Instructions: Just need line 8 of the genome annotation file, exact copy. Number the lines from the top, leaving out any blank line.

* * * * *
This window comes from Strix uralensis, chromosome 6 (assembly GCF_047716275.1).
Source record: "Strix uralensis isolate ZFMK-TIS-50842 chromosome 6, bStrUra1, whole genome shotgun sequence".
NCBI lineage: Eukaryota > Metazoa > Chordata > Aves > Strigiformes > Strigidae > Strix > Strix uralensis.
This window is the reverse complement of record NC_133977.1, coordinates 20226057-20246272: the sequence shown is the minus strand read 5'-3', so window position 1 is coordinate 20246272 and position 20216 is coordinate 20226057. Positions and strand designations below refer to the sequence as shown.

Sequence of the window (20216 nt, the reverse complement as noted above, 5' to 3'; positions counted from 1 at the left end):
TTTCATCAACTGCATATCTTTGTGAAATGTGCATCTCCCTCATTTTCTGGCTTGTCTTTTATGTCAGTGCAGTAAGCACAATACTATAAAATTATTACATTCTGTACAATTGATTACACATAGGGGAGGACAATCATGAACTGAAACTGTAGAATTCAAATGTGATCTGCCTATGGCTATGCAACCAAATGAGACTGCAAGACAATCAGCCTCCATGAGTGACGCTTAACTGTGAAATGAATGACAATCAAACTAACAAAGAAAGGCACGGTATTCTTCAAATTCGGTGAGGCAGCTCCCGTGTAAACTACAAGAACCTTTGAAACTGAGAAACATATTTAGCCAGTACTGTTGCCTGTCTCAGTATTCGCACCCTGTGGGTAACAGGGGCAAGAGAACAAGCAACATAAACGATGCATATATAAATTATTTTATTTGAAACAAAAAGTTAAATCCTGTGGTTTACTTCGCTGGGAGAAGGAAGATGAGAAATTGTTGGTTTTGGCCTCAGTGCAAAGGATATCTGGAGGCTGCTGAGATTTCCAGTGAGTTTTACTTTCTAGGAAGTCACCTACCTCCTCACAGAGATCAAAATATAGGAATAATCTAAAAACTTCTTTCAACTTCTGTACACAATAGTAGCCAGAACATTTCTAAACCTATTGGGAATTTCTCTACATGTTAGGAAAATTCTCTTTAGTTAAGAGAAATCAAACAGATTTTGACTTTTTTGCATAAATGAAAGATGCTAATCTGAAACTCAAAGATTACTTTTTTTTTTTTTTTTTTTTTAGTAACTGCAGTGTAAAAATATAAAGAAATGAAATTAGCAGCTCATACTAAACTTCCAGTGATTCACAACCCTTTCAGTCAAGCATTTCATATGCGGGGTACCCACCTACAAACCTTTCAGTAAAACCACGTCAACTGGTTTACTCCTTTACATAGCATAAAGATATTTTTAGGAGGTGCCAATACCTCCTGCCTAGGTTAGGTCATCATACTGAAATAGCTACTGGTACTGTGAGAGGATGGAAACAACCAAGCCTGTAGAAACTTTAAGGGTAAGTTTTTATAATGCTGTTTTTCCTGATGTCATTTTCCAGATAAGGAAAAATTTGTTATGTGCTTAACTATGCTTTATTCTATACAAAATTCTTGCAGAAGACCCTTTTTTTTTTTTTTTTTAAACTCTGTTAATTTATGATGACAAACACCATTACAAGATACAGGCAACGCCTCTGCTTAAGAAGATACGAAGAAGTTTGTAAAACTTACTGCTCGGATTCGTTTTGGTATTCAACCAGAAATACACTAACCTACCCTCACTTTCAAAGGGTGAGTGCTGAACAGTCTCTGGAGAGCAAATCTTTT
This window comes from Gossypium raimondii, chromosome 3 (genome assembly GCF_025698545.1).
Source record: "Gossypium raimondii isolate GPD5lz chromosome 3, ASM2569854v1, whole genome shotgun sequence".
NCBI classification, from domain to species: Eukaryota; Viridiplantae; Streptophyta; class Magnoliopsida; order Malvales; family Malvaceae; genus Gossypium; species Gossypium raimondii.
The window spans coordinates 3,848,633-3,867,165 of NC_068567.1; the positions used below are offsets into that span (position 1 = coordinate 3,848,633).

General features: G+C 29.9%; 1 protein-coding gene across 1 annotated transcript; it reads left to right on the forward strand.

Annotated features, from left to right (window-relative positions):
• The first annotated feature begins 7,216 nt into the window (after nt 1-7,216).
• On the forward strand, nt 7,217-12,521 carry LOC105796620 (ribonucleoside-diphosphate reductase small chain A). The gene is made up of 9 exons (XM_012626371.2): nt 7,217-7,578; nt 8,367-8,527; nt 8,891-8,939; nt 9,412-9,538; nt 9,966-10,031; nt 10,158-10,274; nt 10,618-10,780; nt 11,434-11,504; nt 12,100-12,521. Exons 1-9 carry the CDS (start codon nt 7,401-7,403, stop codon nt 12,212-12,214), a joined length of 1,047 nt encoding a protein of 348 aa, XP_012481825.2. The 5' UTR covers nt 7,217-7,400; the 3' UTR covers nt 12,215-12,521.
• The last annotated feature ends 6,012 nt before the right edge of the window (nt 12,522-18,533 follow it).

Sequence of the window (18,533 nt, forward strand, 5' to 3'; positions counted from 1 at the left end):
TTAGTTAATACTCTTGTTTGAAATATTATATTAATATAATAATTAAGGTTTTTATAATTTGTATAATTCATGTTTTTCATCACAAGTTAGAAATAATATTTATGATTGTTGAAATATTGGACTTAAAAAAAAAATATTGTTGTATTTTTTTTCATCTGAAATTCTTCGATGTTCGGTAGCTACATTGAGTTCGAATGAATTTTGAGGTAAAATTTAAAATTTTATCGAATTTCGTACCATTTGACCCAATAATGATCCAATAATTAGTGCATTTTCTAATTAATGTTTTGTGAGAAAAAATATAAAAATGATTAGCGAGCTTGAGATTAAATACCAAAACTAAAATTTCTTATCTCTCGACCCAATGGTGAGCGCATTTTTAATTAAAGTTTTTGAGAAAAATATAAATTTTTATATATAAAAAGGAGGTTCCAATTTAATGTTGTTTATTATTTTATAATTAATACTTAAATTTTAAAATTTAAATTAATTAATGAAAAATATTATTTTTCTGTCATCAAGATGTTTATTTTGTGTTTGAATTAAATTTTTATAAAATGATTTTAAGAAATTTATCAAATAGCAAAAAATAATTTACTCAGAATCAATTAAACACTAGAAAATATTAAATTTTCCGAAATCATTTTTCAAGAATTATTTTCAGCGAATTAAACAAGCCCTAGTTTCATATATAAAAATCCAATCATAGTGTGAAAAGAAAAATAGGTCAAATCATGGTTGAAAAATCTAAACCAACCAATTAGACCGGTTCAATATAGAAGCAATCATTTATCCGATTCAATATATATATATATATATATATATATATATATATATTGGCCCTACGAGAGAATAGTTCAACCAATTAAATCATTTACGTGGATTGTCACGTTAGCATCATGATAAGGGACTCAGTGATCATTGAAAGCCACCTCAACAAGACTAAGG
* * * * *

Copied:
Source record: "Gossypium raimondii isolate GPD5lz chromosome 3, ASM2569854v1, whole genome shotgun sequence".